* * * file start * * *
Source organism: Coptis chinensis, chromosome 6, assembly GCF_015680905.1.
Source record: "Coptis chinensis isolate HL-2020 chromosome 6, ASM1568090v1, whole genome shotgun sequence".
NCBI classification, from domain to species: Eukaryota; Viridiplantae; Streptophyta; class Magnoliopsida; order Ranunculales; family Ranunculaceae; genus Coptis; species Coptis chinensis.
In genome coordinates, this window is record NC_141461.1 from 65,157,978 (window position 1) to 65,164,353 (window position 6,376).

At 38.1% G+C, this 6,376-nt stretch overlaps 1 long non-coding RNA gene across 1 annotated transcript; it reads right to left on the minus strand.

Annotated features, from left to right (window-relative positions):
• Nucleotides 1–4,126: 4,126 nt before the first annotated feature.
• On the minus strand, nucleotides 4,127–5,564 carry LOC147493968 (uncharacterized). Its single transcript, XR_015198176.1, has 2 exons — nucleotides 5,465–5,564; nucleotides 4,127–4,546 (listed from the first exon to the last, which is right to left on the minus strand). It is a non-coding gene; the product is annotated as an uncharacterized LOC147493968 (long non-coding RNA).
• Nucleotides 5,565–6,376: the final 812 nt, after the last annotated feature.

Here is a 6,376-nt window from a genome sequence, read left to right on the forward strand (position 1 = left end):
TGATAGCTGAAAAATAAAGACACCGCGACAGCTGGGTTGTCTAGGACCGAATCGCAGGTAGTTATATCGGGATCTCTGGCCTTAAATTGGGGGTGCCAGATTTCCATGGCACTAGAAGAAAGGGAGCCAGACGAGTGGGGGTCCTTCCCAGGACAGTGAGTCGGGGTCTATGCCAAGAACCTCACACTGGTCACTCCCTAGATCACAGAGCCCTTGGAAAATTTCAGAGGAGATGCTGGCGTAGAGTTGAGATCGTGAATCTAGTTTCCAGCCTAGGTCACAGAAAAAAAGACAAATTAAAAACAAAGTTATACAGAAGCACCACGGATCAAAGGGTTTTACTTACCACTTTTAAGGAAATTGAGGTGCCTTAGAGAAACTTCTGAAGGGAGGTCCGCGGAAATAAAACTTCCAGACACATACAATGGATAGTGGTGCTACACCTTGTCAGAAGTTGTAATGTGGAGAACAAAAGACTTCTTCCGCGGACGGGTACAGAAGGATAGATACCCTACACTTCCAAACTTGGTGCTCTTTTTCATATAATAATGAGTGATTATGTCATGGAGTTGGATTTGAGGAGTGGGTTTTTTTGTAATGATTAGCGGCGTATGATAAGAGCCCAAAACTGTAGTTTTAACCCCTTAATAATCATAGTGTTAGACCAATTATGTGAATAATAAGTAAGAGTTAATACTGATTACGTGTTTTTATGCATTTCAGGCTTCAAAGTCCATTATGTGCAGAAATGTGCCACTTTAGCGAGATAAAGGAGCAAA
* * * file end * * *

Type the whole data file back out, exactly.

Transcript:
Source organism: Coptis chinensis, chromosome 6, assembly GCF_015680905.1.
Source record: "Coptis chinensis isolate HL-2020 chromosome 6, ASM1568090v1, whole genome shotgun sequence".
NCBI classification, from domain to species: Eukaryota; Viridiplantae; Streptophyta; class Magnoliopsida; order Ranunculales; family Ranunculaceae; genus Coptis; species Coptis chinensis.
In genome coordinates, this window is record NC_141461.1 from 65,157,978 (window position 1) to 65,164,353 (window position 6,376).

At 38.1% G+C, this 6,376-nt stretch overlaps 1 long non-coding RNA gene across 1 annotated transcript; it reads right to left on the minus strand.

Annotated features, from left to right (window-relative positions):
• Nucleotides 1–4,126: 4,126 nt before the first annotated feature.
• On the minus strand, nucleotides 4,127–5,564 carry LOC147493968 (uncharacterized). Its single transcript, XR_015198176.1, has 2 exons — nucleotides 5,465–5,564; nucleotides 4,127–4,546 (listed from the first exon to the last, which is right to left on the minus strand). It is a non-coding gene; the product is annotated as an uncharacterized LOC147493968 (long non-coding RNA).
• Nucleotides 5,565–6,376: the final 812 nt, after the last annotated feature.

Here is a 6,376-nt window from a genome sequence, read left to right on the forward strand (position 1 = left end):
TGATAGCTGAAAAATAAAGACACCGCGACAGCTGGGTTGTCTAGGACCGAATCGCAGGTAGTTATATCGGGATCTCTGGCCTTAAATTGGGGGTGCCAGATTTCCATGGCACTAGAAGAAAGGGAGCCAGACGAGTGGGGGTCCTTCCCAGGACAGTGAGTCGGGGTCTATGCCAAGAACCTCACACTGGTCACTCCCTAGATCACAGAGCCCTTGGAAAATTTCAGAGGAGATGCTGGCGTAGAGTTGAGATCGTGAATCTAGTTTCCAGCCTAGGTCACAGAAAAAAAGACAAATTAAAAACAAAGTTATACAGAAGCACCACGGATCAAAGGGTTTTACTTACCACTTTTAAGGAAATTGAGGTGCCTTAGAGAAACTTCTGAAGGGAGGTCCGCGGAAATAAAACTTCCAGACACATACAATGGATAGTGGTGCTACACCTTGTCAGAAGTTGTAATGTGGAGAACAAAAGACTTCTTCCGCGGACGGGTACAGAAGGATAGATACCCTACACTTCCAAACTTGGTGCTCTTTTTCATATAATAATGAGTGATTATGTCATGGAGTTGGATTTGAGGAGTGGGTTTTTTTGTAATGATTAGCGGCGTATGATAAGAGCCCAAAACTGTAGTTTTAACCCCTTAATAATCATAGTGTTAGACCAATTATGTGAATAATAAGTAAGAGTTAATACTGATTACGTGTTTTTATGCATTTCAGGCTTCAAAGTCCATTATGTGCAGAAATGTGCCACTTTAGCGAGATAAAGGAGCAAA